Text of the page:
Health care is one of the largest expenses in the entire U.S. economy, measured as a fraction of gross domestic product, second only to food. Concerns about access to high quality affordable health care are a global issue, prevalent in every society around the world.
Faculty and students working in the healthcare focus area apply the fundamental knowledge of their respective engineering disciplines to health-related areas, with research projects focused on the technological challenges inherent in developing enhanced imaging systems, assistive devices systems, methodologies to diagnose and treat diseases, physiological modeling, design of separation and bioanalytical systems for clinical applications, and optimization of the delivery and quality of health care processes and services. It is easy to envision such projects engaging an interdisciplinary team of students as healthcare encompasses research activities in all of the Kate Gleason College departments as well as other colleges at RIT.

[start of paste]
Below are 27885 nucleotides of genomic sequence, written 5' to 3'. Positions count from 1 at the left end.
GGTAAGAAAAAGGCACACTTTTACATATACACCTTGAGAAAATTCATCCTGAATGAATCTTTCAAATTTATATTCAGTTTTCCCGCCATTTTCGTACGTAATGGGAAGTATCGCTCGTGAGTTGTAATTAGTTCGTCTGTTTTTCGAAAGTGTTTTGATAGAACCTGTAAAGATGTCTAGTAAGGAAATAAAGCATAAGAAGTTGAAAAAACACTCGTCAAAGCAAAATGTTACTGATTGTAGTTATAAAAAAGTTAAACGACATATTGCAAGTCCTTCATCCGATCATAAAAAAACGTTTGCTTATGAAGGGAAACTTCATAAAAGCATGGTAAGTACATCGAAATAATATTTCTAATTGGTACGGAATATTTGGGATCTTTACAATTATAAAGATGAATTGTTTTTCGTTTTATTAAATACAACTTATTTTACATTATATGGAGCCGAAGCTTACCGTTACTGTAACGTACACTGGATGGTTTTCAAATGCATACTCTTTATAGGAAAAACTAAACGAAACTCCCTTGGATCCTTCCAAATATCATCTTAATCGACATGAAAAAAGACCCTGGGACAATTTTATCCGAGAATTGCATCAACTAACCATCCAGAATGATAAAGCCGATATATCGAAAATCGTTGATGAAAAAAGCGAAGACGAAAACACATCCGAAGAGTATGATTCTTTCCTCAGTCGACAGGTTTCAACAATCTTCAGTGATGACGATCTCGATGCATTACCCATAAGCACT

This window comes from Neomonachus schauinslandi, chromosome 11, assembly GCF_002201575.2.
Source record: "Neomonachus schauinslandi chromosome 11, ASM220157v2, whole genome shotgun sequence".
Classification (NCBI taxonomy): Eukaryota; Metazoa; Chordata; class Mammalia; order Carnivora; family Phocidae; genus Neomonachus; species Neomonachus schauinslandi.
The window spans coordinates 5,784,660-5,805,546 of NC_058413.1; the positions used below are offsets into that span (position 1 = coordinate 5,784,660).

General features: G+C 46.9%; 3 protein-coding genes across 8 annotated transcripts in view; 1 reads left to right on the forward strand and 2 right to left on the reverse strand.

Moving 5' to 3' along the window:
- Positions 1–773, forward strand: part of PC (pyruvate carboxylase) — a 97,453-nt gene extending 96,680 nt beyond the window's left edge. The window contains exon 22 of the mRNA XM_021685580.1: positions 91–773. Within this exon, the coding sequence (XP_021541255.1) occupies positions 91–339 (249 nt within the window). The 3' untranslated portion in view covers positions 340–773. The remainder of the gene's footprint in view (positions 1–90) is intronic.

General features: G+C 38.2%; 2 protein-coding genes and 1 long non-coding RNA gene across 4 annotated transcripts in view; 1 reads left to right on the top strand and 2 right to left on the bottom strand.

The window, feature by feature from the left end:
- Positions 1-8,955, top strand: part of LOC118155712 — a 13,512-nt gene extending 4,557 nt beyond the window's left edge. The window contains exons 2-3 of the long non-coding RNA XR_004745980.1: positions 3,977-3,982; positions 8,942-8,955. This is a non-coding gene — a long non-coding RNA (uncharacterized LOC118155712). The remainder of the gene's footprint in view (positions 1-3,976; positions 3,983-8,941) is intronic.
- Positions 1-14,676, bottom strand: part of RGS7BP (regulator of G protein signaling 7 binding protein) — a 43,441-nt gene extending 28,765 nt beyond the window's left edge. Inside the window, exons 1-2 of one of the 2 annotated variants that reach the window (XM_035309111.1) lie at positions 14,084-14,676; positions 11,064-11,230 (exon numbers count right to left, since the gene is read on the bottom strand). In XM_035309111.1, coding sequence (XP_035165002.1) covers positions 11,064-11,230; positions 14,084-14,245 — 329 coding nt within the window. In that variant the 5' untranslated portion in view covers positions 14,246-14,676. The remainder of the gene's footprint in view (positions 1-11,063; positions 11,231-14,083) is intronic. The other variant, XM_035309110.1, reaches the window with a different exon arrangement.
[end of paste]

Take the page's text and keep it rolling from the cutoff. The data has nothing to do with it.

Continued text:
The healthcare focus area aligns with RIT’s university-wide initiatives and supports our strategic alignment with Rochester Regional Health. Collaborative relationships have also been established with several faculty members from outside of the Kate Gleason College; in particular RIT’s colleges of Engineering Technology, Science, and the National Technical Institute for the Deaf, the University of Rochester, and multiple industry sponsors. These partnerships have already resulted in joint proposal submissions, funded projects, and publications.